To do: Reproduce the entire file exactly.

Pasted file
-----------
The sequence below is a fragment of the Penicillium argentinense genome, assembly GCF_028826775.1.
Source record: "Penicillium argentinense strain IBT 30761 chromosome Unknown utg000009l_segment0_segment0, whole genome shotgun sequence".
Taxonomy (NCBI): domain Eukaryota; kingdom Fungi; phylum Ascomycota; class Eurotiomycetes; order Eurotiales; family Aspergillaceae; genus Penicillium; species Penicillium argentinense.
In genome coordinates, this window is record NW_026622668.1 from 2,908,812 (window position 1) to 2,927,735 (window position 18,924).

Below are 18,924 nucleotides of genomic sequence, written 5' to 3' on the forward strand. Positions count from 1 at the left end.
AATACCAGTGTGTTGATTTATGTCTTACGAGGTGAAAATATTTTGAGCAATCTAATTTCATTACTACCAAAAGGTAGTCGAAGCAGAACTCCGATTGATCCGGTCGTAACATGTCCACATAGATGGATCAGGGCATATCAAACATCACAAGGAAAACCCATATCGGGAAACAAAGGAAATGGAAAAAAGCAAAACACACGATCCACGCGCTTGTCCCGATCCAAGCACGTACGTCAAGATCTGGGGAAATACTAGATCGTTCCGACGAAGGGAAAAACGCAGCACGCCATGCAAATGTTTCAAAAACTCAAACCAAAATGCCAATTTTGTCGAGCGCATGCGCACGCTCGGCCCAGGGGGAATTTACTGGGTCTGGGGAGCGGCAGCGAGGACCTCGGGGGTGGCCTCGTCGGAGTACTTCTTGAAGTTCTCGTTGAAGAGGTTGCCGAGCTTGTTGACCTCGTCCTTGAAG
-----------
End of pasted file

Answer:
The sequence below is a fragment of the Penicillium argentinense genome, assembly GCF_028826775.1.
Source record: "Penicillium argentinense strain IBT 30761 chromosome Unknown utg000009l_segment0_segment0, whole genome shotgun sequence".
Taxonomy (NCBI): domain Eukaryota; kingdom Fungi; phylum Ascomycota; class Eurotiomycetes; order Eurotiales; family Aspergillaceae; genus Penicillium; species Penicillium argentinense.
In genome coordinates, this window is record NW_026622668.1 from 2,908,812 (window position 1) to 2,927,735 (window position 18,924).

Below are 18,924 nucleotides of genomic sequence, written 5' to 3' on the forward strand. Positions count from 1 at the left end.
AATACCAGTGTGTTGATTTATGTCTTACGAGGTGAAAATATTTTGAGCAATCTAATTTCATTACTACCAAAAGGTAGTCGAAGCAGAACTCCGATTGATCCGGTCGTAACATGTCCACATAGATGGATCAGGGCATATCAAACATCACAAGGAAAACCCATATCGGGAAACAAAGGAAATGGAAAAAAGCAAAACACACGATCCACGCGCTTGTCCCGATCCAAGCACGTACGTCAAGATCTGGGGAAATACTAGATCGTTCCGACGAAGGGAAAAACGCAGCACGCCATGCAAATGTTTCAAAAACTCAAACCAAAATGCCAATTTTGTCGAGCGCATGCGCACGCTCGGCCCAGGGGGAATTTACTGGGTCTGGGGAGCGGCAGCGAGGACCTCGGGGGTGGCCTCGTCGGAGTACTTCTTGAAGTTCTCGTTGAAGAGGTTGCCGAGCTTGTTGACCTCGTCCTTGAAG